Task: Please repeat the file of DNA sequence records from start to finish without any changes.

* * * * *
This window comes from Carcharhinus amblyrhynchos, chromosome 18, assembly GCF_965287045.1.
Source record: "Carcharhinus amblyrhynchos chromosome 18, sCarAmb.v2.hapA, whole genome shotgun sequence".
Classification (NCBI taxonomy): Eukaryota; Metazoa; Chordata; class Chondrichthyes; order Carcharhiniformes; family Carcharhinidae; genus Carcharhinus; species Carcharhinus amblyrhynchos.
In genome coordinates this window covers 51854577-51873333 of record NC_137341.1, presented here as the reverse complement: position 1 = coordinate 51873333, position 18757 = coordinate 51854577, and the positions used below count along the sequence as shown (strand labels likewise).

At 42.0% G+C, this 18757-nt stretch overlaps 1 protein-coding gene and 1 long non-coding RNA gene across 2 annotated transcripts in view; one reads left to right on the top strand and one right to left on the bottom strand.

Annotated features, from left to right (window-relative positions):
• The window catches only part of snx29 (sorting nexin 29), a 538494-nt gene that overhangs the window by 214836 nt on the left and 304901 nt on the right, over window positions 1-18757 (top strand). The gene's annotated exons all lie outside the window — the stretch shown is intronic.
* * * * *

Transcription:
This window comes from Carcharhinus amblyrhynchos, chromosome 18, assembly GCF_965287045.1.
Source record: "Carcharhinus amblyrhynchos chromosome 18, sCarAmb.v2.hapA, whole genome shotgun sequence".
Classification (NCBI taxonomy): Eukaryota; Metazoa; Chordata; class Chondrichthyes; order Carcharhiniformes; family Carcharhinidae; genus Carcharhinus; species Carcharhinus amblyrhynchos.
In genome coordinates this window covers 51854577-51873333 of record NC_137341.1, presented here as the reverse complement: position 1 = coordinate 51873333, position 18757 = coordinate 51854577, and the positions used below count along the sequence as shown (strand labels likewise).

At 42.0% G+C, this 18757-nt stretch overlaps 1 protein-coding gene and 1 long non-coding RNA gene across 2 annotated transcripts in view; one reads left to right on the top strand and one right to left on the bottom strand.

Annotated features, from left to right (window-relative positions):
• The window catches only part of snx29 (sorting nexin 29), a 538494-nt gene that overhangs the window by 214836 nt on the left and 304901 nt on the right, over window positions 1-18757 (top strand). The gene's annotated exons all lie outside the window — the stretch shown is intronic.